A partnership is not a contract or combination in restraint of trade between the partners unless the well known words are to be given a new meaning, invented for the purposes of this act. It is true that the suppression of competition was referred to in United States v. Trans–Missouri Freight … but, as I have said, that was in connection with a contract with a stranger to the defendant's business,—a true contract in restraint of trade. To suppress competition in that way in [sic] one thing; to suppress it by fusion is another. The law, I repeat, says nothing about competition, and only prevents its suppression by contracts or combinations in restraint of trade, and such contracts or combinations derive their character as restraining trade from other features than the suppression of competition alone… For, again I repeat, if the restraint on the freedom of the members of a combination, caused by their entering into partnership, is a restraint of trade, every such combination, as well the small as the great, is within the act.

In view of my interpretation of the statute I do not go further into the question of the power of Congress. That has been dealt with by my brother White and I concur, in the main, with his views. I am happy to know that only a minority of my brethren adopt an interpretation of the law which, in my opinion, would make eternal the bellum omnium contra omnes and disintegrate society so far as it could into individual atoms. If that were its intent I should regard calling such a law a regulation of commerce as a mere pretense. It would be an attempt to reconstruct society. I am not concerned with the wisdom of such an attempt, but I believe that Congress was not intrusted by the Constitution with the power to make it, and I am deeply persuaded that it has not tried.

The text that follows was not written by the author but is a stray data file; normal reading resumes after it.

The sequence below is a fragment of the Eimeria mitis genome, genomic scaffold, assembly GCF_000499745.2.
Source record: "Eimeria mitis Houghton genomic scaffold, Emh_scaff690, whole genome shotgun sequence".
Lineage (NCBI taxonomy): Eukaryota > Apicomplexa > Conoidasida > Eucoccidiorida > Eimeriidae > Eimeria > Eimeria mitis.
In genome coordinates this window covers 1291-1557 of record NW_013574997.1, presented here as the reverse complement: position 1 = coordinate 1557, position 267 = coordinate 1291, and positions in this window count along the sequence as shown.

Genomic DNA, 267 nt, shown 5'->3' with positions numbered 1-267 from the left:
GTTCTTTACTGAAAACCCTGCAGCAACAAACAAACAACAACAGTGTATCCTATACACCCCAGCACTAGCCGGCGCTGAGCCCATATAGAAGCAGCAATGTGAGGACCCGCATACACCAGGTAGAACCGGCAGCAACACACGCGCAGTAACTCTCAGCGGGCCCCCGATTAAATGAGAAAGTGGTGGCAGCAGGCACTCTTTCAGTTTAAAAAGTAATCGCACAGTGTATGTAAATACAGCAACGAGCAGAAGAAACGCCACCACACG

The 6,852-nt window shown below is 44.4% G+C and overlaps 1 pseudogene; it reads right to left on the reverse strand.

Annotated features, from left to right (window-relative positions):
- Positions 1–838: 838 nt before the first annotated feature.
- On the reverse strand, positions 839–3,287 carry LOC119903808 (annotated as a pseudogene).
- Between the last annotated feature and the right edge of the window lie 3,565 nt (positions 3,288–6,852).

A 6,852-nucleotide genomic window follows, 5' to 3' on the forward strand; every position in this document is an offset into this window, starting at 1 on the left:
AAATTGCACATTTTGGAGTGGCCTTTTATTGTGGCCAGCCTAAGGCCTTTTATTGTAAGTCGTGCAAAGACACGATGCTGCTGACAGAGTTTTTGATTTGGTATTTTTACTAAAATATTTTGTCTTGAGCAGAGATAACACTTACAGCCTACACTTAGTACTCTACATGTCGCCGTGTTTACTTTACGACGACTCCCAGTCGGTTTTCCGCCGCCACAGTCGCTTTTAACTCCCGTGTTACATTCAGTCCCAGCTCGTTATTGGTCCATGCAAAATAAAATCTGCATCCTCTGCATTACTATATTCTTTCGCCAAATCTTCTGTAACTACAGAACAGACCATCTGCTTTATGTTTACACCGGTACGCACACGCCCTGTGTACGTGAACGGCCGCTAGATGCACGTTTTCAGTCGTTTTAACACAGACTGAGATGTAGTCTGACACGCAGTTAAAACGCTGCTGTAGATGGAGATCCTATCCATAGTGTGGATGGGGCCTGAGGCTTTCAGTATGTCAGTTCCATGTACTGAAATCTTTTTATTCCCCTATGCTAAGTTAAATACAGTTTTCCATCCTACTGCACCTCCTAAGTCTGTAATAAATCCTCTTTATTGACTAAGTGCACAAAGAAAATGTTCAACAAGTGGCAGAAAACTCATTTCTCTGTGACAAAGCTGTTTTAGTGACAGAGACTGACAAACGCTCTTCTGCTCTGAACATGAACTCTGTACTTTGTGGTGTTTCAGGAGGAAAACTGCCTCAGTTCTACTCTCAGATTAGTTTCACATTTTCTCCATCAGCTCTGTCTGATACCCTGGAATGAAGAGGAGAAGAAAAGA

I am authorized to say that the Chief Justice, Mr. Justice White, and Mr. Justice Peckham concur in this dissent.

Further Resources


Apple, R.W. "The Case of the Monopolistic Railroadmen: Northern Securities Co. et al. v. U.S., 193 U.S. 197." In Quarrels that Have Shaped the Constitution. John Arthur Garraty, ed. New York: Harper & Row, 1987, 175–192.

Mercer, Lloyd J. E.H. Harriman, Master Railroader. Boston: Twayne, 1985.

Meyer, Balthasar Henry. A History of the Northern Securities Case. New York, Da Capo Press, 1976.

Rosenberry, Walter. The Political and Economic Significance of the Northern Securities Company. Undergraduate thesis, Harvard College, 1953.

Spence, James A. A History of the Northern Securities Company. Master's Thesis, University of Missouri-Kansas City, 1969.

White, G. Edward. Justice Oliver Wendell Holmes: Law and the Inner Self. New York: Oxford University Press, 1993.

Yarbrough, Tinsley E. Judicial Enigma: The First Justice Harlan. New York: Oxford University Press, 1995.


"The Northern Securities Case." Available online at ; website home page: (accessed January 9, 2003).